Posts Tagged ‘“The Monsters and the Critics”’

Tolkien lecture 1: Intro and bio

September 18, 2014

I use this forum to publish a variety of ongoing projects.  Here, I am working on a mini-course on Tolkien which I am to lead for my church in October.  These are the notes for my first lecture. 

 

 

Tolkien lecture 1: Intro and bio

 

First, when I start a new class I usually tell the students who I am and what relevant background I have for the course. In this case, I admit I am an amateur when it comes to Tolkien. My specialty is philosophical theology, and most people think of Tolkien as a writer of fantasy literature. Perhaps, if they are bit more informed, they think of him as a religious fantasy writer. Religion and Lit. is not necessarily my professional expertise, but it is a longtime interest.

My first qualification, I would say, is that I wanted this course. I’ve heard for a long time that if you want something done around the church, you should volunteer to do it. With the last of the Hobbit movies coming out this December, there seems no better time to look at Tolkien.

My second qualification is my decades-long interest in fantasy literature, movies, games and so on. Tolkien really established fantasy and influenced generations of writers afterwards. Another writer of fantasy literature, great in his own way though not as grand perhaps, was C. S. Lewis. I was pleasantly surprised when I first learned that these two great religious writers were friends and collaborators. I read both Tolkien and Lewis first in the mid 1970s, during the Tolkien craze in the U.S. and like millions I loved the books. In my church youth group we did discussions of some of Lewis’ books, but never discussed Tolkien. It was much later that I first realized that Tolkien was just as much a religious writer as Lewis, although they had very different styles and strategies.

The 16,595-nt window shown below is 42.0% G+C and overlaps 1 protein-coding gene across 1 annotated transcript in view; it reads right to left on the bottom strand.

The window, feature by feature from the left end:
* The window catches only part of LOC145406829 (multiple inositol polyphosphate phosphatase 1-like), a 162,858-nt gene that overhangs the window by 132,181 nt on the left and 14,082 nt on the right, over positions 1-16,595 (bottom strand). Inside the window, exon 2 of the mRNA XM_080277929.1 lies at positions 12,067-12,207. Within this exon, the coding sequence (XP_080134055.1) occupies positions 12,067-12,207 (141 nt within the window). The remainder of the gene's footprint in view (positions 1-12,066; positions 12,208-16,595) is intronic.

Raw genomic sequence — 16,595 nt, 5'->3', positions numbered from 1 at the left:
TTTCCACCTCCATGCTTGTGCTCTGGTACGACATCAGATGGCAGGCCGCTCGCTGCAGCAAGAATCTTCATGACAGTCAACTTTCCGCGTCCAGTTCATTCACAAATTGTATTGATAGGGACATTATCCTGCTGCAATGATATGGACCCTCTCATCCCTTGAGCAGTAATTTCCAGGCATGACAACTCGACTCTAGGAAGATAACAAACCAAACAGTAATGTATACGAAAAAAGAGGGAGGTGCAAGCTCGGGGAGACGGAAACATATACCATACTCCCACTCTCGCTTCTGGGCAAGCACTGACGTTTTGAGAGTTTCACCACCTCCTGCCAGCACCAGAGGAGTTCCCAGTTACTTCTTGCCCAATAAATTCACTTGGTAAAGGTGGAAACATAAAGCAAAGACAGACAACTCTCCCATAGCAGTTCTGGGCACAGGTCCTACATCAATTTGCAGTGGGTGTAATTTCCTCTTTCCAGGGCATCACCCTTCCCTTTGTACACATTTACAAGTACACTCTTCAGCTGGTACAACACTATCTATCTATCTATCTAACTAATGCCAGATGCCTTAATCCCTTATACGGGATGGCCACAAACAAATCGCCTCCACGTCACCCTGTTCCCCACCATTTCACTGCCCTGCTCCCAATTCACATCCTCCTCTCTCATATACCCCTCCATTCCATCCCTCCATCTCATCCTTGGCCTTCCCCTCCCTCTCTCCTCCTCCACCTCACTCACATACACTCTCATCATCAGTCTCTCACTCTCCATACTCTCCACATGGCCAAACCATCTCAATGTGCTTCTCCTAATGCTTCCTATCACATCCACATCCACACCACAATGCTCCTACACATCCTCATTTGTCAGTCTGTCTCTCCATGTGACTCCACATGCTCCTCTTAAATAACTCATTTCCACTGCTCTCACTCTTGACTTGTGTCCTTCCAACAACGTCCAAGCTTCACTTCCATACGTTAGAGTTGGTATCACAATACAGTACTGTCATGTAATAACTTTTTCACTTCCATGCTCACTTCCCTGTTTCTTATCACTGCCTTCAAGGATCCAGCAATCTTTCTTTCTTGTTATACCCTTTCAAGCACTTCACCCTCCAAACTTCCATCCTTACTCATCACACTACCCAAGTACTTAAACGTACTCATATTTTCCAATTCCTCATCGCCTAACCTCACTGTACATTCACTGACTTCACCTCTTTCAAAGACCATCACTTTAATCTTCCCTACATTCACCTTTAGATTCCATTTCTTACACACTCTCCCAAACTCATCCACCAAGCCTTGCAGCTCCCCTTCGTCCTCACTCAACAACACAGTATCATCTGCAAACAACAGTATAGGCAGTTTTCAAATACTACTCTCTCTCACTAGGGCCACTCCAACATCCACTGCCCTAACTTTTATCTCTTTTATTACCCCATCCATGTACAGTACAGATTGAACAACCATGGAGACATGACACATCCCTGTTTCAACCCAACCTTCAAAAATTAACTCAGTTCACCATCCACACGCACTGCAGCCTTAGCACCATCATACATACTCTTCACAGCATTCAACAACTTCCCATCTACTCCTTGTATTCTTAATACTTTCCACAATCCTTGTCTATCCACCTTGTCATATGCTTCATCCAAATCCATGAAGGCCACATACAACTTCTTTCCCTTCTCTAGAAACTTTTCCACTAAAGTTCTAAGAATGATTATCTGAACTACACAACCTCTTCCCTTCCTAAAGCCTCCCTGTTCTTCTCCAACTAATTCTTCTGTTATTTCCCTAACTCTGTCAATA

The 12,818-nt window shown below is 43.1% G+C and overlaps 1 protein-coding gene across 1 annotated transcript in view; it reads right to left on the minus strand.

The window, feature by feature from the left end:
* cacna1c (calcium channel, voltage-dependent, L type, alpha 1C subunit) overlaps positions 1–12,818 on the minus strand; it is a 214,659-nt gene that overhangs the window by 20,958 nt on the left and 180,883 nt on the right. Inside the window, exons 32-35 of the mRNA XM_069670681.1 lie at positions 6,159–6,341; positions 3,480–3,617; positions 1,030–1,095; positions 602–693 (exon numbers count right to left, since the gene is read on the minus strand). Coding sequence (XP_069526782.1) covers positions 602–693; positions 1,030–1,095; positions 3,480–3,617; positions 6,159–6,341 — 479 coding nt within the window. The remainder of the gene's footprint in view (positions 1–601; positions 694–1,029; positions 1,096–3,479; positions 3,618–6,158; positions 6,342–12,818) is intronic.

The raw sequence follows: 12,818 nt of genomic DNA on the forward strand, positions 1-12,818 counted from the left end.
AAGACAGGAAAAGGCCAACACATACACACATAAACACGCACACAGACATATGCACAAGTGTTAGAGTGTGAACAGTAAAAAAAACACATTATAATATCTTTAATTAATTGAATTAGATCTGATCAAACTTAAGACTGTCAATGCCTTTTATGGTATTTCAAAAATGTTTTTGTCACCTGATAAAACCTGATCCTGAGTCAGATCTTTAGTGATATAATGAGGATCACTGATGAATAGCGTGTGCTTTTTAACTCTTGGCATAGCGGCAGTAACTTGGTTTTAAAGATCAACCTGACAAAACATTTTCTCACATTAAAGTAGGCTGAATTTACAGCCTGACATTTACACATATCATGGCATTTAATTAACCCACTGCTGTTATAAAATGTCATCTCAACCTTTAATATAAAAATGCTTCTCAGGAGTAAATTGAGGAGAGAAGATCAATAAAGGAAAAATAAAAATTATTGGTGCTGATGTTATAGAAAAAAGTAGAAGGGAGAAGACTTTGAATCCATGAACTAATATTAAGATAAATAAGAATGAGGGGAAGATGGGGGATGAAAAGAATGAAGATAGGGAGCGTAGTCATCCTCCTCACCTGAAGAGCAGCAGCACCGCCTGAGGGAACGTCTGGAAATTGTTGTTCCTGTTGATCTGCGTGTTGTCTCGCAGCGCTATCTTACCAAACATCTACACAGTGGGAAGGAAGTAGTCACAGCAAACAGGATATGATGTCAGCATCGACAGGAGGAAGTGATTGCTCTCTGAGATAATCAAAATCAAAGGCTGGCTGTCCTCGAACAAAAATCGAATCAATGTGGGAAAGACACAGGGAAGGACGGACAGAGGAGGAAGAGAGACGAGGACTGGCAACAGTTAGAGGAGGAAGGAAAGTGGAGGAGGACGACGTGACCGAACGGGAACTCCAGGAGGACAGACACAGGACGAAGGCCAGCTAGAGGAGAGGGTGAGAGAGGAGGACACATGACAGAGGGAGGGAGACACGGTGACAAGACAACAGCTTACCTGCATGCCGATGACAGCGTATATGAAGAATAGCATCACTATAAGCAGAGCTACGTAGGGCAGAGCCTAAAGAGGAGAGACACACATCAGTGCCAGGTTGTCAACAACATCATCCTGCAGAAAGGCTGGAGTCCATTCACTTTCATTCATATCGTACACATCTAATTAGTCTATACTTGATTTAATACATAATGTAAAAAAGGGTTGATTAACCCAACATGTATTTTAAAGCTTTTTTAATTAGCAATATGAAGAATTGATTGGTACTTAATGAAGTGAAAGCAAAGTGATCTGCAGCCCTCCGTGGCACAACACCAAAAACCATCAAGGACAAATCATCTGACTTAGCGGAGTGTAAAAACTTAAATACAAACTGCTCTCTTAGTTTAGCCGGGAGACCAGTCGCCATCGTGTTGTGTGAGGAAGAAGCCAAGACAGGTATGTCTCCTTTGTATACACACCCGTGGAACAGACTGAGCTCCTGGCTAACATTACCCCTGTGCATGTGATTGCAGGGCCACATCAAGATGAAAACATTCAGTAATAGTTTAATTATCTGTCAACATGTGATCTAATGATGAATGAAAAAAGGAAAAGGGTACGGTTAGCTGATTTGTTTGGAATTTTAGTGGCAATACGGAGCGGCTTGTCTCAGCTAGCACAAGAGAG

As I began my scholarly work in Religious Studies, I encountered various psychological methods of analysis, including those of Carl Jung. I learned that Jung influenced Joseph Campbell, whose work on comparative religions in turn influenced George Lucas. Tolkien’s more theoretical discussions of religion and mythology began to interest me as alternatives to the Jungian approach. More on that next week.

And getting back to my professional focus, I became interested in Tolkien as a theologian about ten years ago, when SECSOR issued a call for Tolkien papers in conjunction with the release of Peter Jackson’s Ring movies. That seems only fair, since Tolkien was not really schooled in theology yet he wrote theologically significant essays, and I’m a theologian who’s not really schooled in Tolkien yet I write about him. One thing I hope to do here is discuss some of the theological concepts developed by Tolkien, and consider whether they offer better alternatives than some of the most popular theology today. Again, more on that later.

Still, I would not dare to stand in front of a group like this, which I know to be pretty sharp, if it weren’t for my confidence that sheer enthusiasm can make up for a lot in a teacher; and I am enthusiastic about Tolkien, both as a writer and a theologian. As a first step towards a greater appreciation of Tolkien as a theologian, I’d like to start with a short summary of Tolkien’s life, and consider in particular how some of the events of his life shaped his writing and his religious thought.